Multidimensional poverty slumped in Nepal before Covid-19, global report saysEarlier, a national report had warned that the Covid-19 pandemic could disrupt the past gains.
Prithvi Man Shrestha
Nepal and India made rapid progress towards reducing multidimensional poverty in the years before the Covid-19 pandemic hit the world, a new global report on multidimensional poverty says.
In 2011, 39 percent of Nepalis were multidimensionally poor and the percentage dipped to 25.7 in 2016 and 17.5 in 2019, according to the report. “It means 5.13 million Nepalis are multidimensionally poor based on Nepal’s total population of 29,192,480 as per the census 2021,” said Dharma Swarnakar, policy advisor at the United Nations Development Program (UNDP), Nepal at a press briefing on Monday.
The report, Global Multidimensional Poverty Index 2022, was prepared by the UNDP in coordination with the Oxford Poverty and Human Development Initiative and was released on Monday.
The report has lauded the improvement Nepal made in the area of sanitation which led to sharp reduction in multidimensional poverty.
“This progress has been accompanied by notable improvements in sanitation, which saw the largest reduction in the percentage of people deprived in this indicator—from 60.6 percent in 2011 to 35.9 percent in 2016 and 21.4 percent in 2019, among the whole population, according to the report.
Multidimensional Poverty Index (PMI) is measured based on deprivation across three sectors and 10 sub-sectors—health (child mortality, nutrition), education (years of schooling, enrollment), and living standards (water, sanitation, electricity, cooking fuel, floor, and assets).
“Improvements in sanitation (in Nepal) are highly correlated with improvements in other health indicators, such as child nutrition, child mortality and access to drinking water,” the report, which has assessed Nepal’s situation as a case study, states. “A growing body of evidence points to the positive health benefits of having access to an improved sanitation facility and drinking water on child health and wellbeing through lower diarrhoeal incidence, a leading cause of child mortality in developing countries.”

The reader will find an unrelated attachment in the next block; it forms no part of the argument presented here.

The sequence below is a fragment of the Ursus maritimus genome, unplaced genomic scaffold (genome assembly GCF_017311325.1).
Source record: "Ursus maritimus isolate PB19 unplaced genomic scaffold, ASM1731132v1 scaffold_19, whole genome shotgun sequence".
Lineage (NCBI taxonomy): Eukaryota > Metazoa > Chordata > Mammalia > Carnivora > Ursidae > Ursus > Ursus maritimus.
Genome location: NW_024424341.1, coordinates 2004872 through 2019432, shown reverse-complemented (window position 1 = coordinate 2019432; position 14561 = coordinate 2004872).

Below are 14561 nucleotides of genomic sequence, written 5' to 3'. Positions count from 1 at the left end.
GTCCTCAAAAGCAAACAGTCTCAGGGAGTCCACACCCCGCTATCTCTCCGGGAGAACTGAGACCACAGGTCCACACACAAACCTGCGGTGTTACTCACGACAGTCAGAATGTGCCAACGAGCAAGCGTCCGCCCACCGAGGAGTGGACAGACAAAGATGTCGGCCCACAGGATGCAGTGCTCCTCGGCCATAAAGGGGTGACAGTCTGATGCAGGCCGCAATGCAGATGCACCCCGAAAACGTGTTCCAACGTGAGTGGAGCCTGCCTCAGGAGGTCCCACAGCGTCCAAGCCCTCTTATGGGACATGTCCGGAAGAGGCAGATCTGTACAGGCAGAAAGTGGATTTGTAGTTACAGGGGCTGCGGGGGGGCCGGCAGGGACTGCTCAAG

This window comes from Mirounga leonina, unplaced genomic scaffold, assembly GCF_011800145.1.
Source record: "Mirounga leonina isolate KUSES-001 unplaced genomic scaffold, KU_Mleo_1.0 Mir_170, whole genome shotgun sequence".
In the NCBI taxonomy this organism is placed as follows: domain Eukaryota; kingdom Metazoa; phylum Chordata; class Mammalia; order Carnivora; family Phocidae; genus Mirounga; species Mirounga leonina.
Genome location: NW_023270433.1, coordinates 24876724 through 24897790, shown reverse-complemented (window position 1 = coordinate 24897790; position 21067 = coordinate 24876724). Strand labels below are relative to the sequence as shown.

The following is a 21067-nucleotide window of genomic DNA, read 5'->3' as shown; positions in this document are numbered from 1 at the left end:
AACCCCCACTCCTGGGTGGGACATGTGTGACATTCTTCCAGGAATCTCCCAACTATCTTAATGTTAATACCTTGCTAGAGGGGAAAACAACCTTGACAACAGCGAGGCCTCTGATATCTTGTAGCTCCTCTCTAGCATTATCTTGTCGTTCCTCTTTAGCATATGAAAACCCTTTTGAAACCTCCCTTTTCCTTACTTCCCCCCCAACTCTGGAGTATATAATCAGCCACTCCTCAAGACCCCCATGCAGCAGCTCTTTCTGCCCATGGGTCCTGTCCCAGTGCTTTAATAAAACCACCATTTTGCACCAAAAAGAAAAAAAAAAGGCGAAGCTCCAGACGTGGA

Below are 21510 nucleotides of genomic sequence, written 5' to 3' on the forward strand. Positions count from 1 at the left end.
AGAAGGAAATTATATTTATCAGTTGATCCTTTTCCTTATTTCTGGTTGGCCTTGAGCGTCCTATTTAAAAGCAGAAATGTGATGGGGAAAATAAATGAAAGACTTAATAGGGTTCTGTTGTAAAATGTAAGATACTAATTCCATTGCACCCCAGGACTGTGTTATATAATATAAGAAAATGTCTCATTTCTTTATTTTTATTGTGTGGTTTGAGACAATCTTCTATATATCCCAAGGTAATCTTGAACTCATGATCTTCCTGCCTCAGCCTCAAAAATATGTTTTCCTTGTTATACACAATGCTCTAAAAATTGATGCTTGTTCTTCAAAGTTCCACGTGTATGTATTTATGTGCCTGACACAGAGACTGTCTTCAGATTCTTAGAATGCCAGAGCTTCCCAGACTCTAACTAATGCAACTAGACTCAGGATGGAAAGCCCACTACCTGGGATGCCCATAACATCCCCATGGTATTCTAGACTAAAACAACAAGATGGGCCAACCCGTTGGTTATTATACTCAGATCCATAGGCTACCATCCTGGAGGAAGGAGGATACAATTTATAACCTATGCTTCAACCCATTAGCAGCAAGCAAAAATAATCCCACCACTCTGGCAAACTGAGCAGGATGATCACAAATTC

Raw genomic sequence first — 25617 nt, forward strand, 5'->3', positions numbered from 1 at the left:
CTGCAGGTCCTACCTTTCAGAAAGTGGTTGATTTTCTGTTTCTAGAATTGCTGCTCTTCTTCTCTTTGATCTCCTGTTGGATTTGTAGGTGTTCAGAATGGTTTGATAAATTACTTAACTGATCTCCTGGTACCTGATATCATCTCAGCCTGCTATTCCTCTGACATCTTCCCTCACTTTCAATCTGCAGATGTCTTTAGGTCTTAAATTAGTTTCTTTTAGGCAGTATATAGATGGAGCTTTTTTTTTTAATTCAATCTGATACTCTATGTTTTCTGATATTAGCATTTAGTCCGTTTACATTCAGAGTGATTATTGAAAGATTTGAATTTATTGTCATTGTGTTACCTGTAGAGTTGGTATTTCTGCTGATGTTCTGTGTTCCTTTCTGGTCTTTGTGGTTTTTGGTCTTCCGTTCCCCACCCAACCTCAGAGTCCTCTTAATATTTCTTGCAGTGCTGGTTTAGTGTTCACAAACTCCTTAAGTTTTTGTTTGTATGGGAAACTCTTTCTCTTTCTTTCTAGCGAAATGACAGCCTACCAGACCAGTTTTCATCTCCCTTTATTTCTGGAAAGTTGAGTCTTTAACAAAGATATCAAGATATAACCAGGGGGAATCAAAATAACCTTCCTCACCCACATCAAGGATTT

According to the report, Nepal’s status is better compared to average multidimensional poverty of 20.5 percent in South Asia.
Along with Nepal, India also made rapid progress with the South Asian giant reducing multidimensional poverty to 16.4 percent in the 2019-2021 period from 55.1 percent in 2005-06.
In South Asia, the war-torn Afghanistan has the worst multidimensional poverty of 55.9 percent followed by Pakistan with 38.3 percent and Bangladesh with 24.6 percent.
Before the Covid and recent economic turmoil, Sri Lanka’s only 2.9 percent population was under multidimensional poverty while 0.8 percent of the population of the Maldives was in multidimensional poverty.
The new report has not calculated the impact of Covid-19 on the multidimensional poverty in Nepal and across the world. Nepal’s national report on multidimensional poverty released in August, 2021 warned that progress made by Nepal could be in doubt with the pandemic pushing the poor further into poverty.
The global report has also pointed out the pessimistic scenario in global multidimensional poverty reduction due to the pandemic.
“Recent estimates suggest that the most pessimistic scenarios are plausible,” the report says. “Updated data from the United Nations Educational, Scientific and Cultural Organisation show that, on average, students across the globe lost half a year in schooling due to the pandemic—broadly consistent with the earlier simulation result that half of children stopped attending school during the first year of the pandemic.”
The report also pointed out the most recent data on food insecurity from the World Food Programme, which had suggested that the number of people living in a food crisis or worse increased to 193 million in 2021.